Document Bank of Virginia
Search using this query type:

Search only these record types:

Advanced Search (Items only)

Protest of the Richmond 34 Against Segregation, 1960


Materials in the Library of Virginia’s collections contain historical terms, phrases, and images that are offensive to modern readers. These include demeaning and dehumanizing references to race, ethnicity, and nationality; enslaved or free status; physical and mental ability; and gender and sexual orientation. 


In John Adams four-part plan for the country to achieve independence, first on the list was the necessity of each colony to draft its own republican form of government through creation of it's own individual constitution. The only guidelines provided by the Founders in Philadelphia was that the new state governments would provide for the happiness and safety of citizens.  Virginia, like many of the states would include a Bill of Rights, or a list of rights guaranteed to citizens. Virginia’s Declaration of Rights was ratified on June 12, 1776, twenty-seven days before its state Constitution. Today, the Virginia Declaration of Rights has been incorporated into Article I of the state Constitution and has remained an integral part of Virginia’s constitution since its introduction.

On February 1, 1960 the “Greensboro Four” sat down at the Woolworth’s lunch counter in Greensboro, NC. By February 5th, over 300 students had joined the original four in their movement to integrate the lunch counters. By the end of March, the movement had spread to 55 cities in 13 states. Many would be arrested for trespassing, disorderly conduct or disturbing the peace, but the national media coverage brought increasing attention to the civil rights movement.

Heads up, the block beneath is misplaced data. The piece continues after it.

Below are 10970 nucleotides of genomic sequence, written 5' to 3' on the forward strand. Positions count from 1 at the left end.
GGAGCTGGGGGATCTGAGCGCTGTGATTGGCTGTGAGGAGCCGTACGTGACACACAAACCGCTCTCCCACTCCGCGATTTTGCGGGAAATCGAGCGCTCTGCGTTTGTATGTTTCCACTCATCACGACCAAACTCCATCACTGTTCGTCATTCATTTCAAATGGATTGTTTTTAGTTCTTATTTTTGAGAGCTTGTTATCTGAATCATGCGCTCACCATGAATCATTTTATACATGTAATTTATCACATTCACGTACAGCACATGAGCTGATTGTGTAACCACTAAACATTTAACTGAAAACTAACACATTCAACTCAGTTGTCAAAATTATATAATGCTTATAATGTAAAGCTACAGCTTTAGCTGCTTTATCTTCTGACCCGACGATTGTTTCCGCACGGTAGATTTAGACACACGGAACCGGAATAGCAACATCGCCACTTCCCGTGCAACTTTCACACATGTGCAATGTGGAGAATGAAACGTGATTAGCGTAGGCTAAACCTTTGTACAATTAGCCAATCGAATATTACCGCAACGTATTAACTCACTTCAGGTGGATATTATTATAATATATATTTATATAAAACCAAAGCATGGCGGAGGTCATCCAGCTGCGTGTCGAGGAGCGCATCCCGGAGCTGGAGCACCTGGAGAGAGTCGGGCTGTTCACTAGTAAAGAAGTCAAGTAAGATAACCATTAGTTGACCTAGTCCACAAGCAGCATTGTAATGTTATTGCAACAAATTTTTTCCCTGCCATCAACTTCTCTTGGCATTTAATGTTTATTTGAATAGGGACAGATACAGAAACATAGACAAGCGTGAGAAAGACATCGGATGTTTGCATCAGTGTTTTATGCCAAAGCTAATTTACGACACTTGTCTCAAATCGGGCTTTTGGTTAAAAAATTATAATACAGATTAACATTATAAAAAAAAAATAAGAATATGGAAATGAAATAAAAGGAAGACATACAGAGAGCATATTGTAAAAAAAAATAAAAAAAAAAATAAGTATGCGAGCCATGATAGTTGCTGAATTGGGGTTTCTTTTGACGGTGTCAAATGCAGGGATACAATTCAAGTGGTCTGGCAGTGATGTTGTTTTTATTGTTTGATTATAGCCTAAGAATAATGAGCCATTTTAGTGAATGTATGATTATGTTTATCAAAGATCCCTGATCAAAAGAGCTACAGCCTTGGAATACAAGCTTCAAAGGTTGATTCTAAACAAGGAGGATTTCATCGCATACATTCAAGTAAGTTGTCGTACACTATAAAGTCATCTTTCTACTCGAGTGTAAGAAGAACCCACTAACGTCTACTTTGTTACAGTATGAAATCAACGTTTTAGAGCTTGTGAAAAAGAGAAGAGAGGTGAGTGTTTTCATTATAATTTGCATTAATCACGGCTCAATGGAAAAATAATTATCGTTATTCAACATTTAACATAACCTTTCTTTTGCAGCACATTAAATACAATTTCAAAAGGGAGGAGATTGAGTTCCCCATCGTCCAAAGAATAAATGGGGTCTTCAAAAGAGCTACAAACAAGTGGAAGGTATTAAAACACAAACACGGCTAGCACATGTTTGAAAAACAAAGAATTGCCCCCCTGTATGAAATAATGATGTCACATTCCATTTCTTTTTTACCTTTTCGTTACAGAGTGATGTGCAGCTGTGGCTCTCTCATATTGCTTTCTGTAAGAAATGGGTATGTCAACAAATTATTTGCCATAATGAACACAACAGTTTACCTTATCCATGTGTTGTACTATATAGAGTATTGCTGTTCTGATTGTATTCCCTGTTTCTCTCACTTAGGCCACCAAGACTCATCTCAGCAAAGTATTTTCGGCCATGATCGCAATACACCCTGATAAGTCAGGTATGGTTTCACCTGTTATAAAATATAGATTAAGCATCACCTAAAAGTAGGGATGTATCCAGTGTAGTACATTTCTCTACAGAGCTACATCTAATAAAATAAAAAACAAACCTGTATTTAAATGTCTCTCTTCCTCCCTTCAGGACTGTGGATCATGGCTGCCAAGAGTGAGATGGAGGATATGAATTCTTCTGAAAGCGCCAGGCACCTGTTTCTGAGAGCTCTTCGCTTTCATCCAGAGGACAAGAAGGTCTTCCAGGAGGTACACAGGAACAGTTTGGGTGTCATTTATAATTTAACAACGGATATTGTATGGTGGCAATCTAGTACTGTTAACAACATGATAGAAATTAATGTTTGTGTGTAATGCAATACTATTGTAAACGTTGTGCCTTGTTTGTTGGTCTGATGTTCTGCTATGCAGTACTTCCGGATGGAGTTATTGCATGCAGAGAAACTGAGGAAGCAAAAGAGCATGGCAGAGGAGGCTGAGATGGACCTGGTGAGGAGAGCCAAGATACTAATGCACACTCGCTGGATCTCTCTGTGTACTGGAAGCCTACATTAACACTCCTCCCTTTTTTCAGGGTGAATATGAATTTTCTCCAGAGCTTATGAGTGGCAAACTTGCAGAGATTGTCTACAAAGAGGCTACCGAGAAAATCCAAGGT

On February 2, 1960, over 200 students from Virginia Union University (one of Virginia’s Historically Black Colleges and Universities) walked down Broad Street in Richmond from the Lombardy Street campus to the shopping district. Once there, they entered the “whites only” dining area of Thalhimers Department Store, took seats at the lunch counter and requested service. When they were refused, the students remained seated until the store closed. Two days later, 34 students entered the Richmond Room at Thalhimers, again asking to be served at the lunch counter.  When the students refused to leave, they were arrested for trespassing at the request of Thalhimers’ management. These students came to be known at the “Richmond 34”. 

For more on the Virginia Bill of Rights

Citation: 200 Protest in Richmond.” New York Times, February 21, 1960.



VS.9, USII.8, CE.3, CE.12, VUS.13, GOVT.11, GOVT.14

Suggested Questions

Preview Activity

The beginning of the sit-in movement took place on May 28, 1963, at a Woolworth’s Drugstore in Jackson Mississippi. After watching a brief video, such as discuss why such an action was deemed necessary.

Post Activity

Be the Journalist: You are a journalist preparing to interview the president of Thalhimers, what are the three most important questions you would ask? Why are they important?

Food for Thought: How might the events described in the document have been different five years before or after the time in which they occurred?

State  Your Case: Using the Virginia constitution as a basis, how might you defend the students charged with a crime during these protests?

Real World Connection: How does a strike and/or peaceful protest that effects businesses like this lead to changes?